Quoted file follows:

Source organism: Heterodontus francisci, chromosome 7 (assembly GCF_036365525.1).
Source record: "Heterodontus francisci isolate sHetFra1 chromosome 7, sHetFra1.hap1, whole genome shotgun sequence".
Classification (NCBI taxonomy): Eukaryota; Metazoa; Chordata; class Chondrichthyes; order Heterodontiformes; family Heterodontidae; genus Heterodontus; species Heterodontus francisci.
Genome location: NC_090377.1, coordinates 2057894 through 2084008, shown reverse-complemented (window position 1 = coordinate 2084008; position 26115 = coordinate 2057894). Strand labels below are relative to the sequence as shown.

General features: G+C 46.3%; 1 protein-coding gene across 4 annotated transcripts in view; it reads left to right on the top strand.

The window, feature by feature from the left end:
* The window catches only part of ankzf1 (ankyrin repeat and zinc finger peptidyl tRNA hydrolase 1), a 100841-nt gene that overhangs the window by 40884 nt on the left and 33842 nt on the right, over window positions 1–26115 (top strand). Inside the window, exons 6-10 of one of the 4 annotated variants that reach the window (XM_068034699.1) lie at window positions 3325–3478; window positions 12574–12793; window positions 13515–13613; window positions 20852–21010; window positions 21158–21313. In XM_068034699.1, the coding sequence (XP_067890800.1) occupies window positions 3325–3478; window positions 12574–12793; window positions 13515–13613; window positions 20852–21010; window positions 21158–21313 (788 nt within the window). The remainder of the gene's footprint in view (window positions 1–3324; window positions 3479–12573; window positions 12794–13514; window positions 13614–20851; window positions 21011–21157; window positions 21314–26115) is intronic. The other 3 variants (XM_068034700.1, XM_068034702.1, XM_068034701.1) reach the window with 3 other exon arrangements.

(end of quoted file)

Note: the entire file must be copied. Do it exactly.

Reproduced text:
Source organism: Heterodontus francisci, chromosome 7 (assembly GCF_036365525.1).
Source record: "Heterodontus francisci isolate sHetFra1 chromosome 7, sHetFra1.hap1, whole genome shotgun sequence".
Classification (NCBI taxonomy): Eukaryota; Metazoa; Chordata; class Chondrichthyes; order Heterodontiformes; family Heterodontidae; genus Heterodontus; species Heterodontus francisci.
Genome location: NC_090377.1, coordinates 2057894 through 2084008, shown reverse-complemented (window position 1 = coordinate 2084008; position 26115 = coordinate 2057894). Strand labels below are relative to the sequence as shown.

General features: G+C 46.3%; 1 protein-coding gene across 4 annotated transcripts in view; it reads left to right on the top strand.

The window, feature by feature from the left end:
* The window catches only part of ankzf1 (ankyrin repeat and zinc finger peptidyl tRNA hydrolase 1), a 100841-nt gene that overhangs the window by 40884 nt on the left and 33842 nt on the right, over window positions 1–26115 (top strand). Inside the window, exons 6-10 of one of the 4 annotated variants that reach the window (XM_068034699.1) lie at window positions 3325–3478; window positions 12574–12793; window positions 13515–13613; window positions 20852–21010; window positions 21158–21313. In XM_068034699.1, the coding sequence (XP_067890800.1) occupies window positions 3325–3478; window positions 12574–12793; window positions 13515–13613; window positions 20852–21010; window positions 21158–21313 (788 nt within the window). The remainder of the gene's footprint in view (window positions 1–3324; window positions 3479–12573; window positions 12794–13514; window positions 13614–20851; window positions 21011–21157; window positions 21314–26115) is intronic. The other 3 variants (XM_068034700.1, XM_068034702.1, XM_068034701.1) reach the window with 3 other exon arrangements.